“Just for You!” reflection
Rev. Jerry Kulp
For as the rain and the snow come down from heaven, and do not return there until they have watered the earth, making it bring forth and sprout, giving seed to the sower and bread to the eater, 11 so shall my word be that goes out from my mouth; it shall not return to me empty, but it shall accomplish that which I purpose, and succeed in the thing for which I sent it.
Greetings and peace my friends!
Recently I was thinking about how it is we find “hope” during a world that seems to be in chaos. Nothing really seems as it should be…. Right? It has been a long time since we gathered in person for worship. The “newest” fashion statements seem to be face masks when most of us did not even own a mask a few months ago. People seem angry with one another in violent and hate filled ways. Divisions of thought seem to be separating one friend from another. In fact, during the recent summer Thunderstorms with violent and loud clashing “thunder bummers”, hail, down pouring of rain followed by strange looking skies, seem to almost metaphorically show the disparity running amuck in what defines our cultural norms.
Then, I reflected upon and prayed upon these words from the prophet Isaiah. He penned these words to paper at a time when the Israelites were being released from captivity in a foreign land and returned to their “homeland,” but not the same “homeland” they left so many years earlier. Sure, the geographic location was the same, the hills were in their correct location, the roads seemed to lead to the same places, but now they went “home” to a place that found very few seeded fields. They went “home” to a place where the temple they loved still lay in ruin from all those years ago. They went “home” to find houses and dwelling places still lying in ruin from the occupation of a foreign enemy. Indeed, this was their “home coming” but not to the city or the “home” that they had left, this city, this “home” required to be re-created. This is the situation to which Isaiah eloquently writes.
Here is some simple truth; to inspire or have hope, this hope must be grounded in reality! Isaiah viewed that the hope he spoke of is grounded in the reality of our God! You know, the God Who loves this world so much that our Lord continues to send rain and snow to water the soil in order that seed would grow! Surely you understand that our God is a God Who loves and cares about people and is passionately involved in creation and “re-creation” to make sure that human life can be sustained.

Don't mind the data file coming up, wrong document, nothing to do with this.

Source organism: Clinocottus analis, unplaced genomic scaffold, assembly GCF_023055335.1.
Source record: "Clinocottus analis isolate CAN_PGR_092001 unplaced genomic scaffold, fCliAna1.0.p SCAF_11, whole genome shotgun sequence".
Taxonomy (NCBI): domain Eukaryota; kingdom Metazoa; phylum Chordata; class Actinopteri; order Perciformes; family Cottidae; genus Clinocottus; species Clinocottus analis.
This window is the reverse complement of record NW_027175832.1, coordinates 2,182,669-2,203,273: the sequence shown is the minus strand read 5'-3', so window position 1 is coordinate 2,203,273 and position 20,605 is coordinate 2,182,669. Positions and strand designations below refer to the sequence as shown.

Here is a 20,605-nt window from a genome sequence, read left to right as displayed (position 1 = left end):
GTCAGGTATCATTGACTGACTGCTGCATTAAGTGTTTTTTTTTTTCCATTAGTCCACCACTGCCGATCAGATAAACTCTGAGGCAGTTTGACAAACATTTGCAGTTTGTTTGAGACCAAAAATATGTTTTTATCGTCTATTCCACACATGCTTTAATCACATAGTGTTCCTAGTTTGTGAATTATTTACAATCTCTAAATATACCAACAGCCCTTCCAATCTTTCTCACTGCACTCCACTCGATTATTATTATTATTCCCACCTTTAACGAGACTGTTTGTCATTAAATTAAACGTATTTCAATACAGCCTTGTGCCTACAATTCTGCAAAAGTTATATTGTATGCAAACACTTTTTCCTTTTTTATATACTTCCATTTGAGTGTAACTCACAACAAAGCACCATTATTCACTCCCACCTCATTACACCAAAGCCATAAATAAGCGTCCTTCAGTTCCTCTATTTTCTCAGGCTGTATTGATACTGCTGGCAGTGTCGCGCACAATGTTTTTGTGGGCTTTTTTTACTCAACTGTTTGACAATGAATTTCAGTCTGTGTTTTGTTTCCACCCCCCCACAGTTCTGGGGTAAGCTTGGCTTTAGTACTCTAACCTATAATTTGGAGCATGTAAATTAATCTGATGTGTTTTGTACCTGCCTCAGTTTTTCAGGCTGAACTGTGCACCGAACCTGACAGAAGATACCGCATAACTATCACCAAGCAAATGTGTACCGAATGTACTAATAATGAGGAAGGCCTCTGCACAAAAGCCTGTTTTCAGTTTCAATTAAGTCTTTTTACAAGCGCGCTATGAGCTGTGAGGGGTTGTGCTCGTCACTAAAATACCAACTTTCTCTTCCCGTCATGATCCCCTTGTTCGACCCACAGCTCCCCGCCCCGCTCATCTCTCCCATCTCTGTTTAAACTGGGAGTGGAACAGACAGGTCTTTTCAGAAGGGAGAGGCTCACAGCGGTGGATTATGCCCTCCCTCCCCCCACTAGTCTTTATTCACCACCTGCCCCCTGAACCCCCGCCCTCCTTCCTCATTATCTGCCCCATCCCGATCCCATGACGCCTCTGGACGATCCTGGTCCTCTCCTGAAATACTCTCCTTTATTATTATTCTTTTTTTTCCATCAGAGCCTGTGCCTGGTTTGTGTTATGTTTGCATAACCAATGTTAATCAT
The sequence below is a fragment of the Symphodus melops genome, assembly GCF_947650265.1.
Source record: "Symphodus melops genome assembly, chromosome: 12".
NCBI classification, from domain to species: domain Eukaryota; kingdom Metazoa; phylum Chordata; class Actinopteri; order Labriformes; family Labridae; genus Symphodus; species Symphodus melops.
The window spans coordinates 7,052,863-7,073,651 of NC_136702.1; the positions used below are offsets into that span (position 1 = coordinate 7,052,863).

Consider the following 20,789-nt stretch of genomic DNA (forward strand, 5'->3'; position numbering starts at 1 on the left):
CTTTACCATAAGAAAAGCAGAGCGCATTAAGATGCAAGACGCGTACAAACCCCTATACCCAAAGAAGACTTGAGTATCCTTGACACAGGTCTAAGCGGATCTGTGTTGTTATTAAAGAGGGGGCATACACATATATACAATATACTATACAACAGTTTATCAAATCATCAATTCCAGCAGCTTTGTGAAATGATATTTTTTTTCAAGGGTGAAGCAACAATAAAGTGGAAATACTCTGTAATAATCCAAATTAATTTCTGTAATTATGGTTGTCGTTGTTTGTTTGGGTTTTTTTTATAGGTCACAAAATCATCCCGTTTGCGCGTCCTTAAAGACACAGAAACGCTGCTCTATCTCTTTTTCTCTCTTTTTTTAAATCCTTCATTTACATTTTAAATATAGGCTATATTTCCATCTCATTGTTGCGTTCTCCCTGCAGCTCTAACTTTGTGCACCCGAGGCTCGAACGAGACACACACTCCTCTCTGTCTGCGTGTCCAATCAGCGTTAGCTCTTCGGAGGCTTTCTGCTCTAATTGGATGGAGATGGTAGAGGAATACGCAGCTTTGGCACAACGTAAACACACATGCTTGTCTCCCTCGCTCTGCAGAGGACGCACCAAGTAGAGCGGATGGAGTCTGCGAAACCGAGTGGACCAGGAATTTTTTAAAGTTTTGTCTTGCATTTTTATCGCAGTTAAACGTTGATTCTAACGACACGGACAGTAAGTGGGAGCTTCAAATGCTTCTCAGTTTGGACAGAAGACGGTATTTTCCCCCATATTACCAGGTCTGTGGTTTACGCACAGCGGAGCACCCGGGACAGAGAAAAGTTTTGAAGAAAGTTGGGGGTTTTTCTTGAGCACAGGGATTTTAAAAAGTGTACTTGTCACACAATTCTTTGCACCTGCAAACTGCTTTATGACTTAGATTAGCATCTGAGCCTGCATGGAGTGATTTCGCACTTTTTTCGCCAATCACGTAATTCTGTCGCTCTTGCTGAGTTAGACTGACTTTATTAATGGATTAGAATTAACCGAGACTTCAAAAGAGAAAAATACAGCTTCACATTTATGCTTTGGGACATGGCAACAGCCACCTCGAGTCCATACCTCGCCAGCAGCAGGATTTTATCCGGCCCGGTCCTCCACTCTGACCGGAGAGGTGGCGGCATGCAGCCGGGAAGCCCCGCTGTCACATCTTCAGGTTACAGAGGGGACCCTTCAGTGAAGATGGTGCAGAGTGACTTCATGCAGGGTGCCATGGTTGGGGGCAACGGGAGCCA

With Isaiah’s words implanted in the hearts of those ancient people, they began the task of re-creating their “homes” knowing that God accompanied them in their journey!
Soon enough, you and I may be returning to the “homes” of our community of faith, but trust me when I share that the “church homes” that we return to will be significantly different from the “church homes” we left at the end of February. The friendly faces around you will be covered by face masks. The hugs and handshakes of friends greeting one another will be missing. While our beautiful instruments will be singing glory to our God, our voices will remain silent as we reflect on the meaning of the words instead of joyfully lifting our voice in song. The way in which we celebrate God’s Holy meal will feel as foreign as going to a distant land to relearn table manners.
Yet my friends, we, just like those who first heard this message from the prophet Isaiah will have hope. For we, like the countless faithful who have come before and the countless faithful who will come behind us, remember that our God intimately and passionately works with creation and works among us to renew, refresh, and re-create the world around us continually.
When you and I have hopes and dreams of a better tomorrow, at the core of our being we must know that these “dreams and better ways” can only be realized through physical and visible transformation. Transformation such as continuing to keep “live streaming” worship occurring and expanding our ability to include sisters and brothers in Christ who have not been to our “home” due to illness, age, or lack of technology, the ability to be present among us in new and profound ways.
For the people who first received this hope-filled message from the prophet Isaiah, these words led to joy and celebration! May they have the same impact among God’s faithful people today and lead us all to a place of joy and celebration when the day comes that we return to our “homes.”
Keep trusting God, keep washing those hands and be at peace for our Lord is always refreshing, renewing, and re-creating!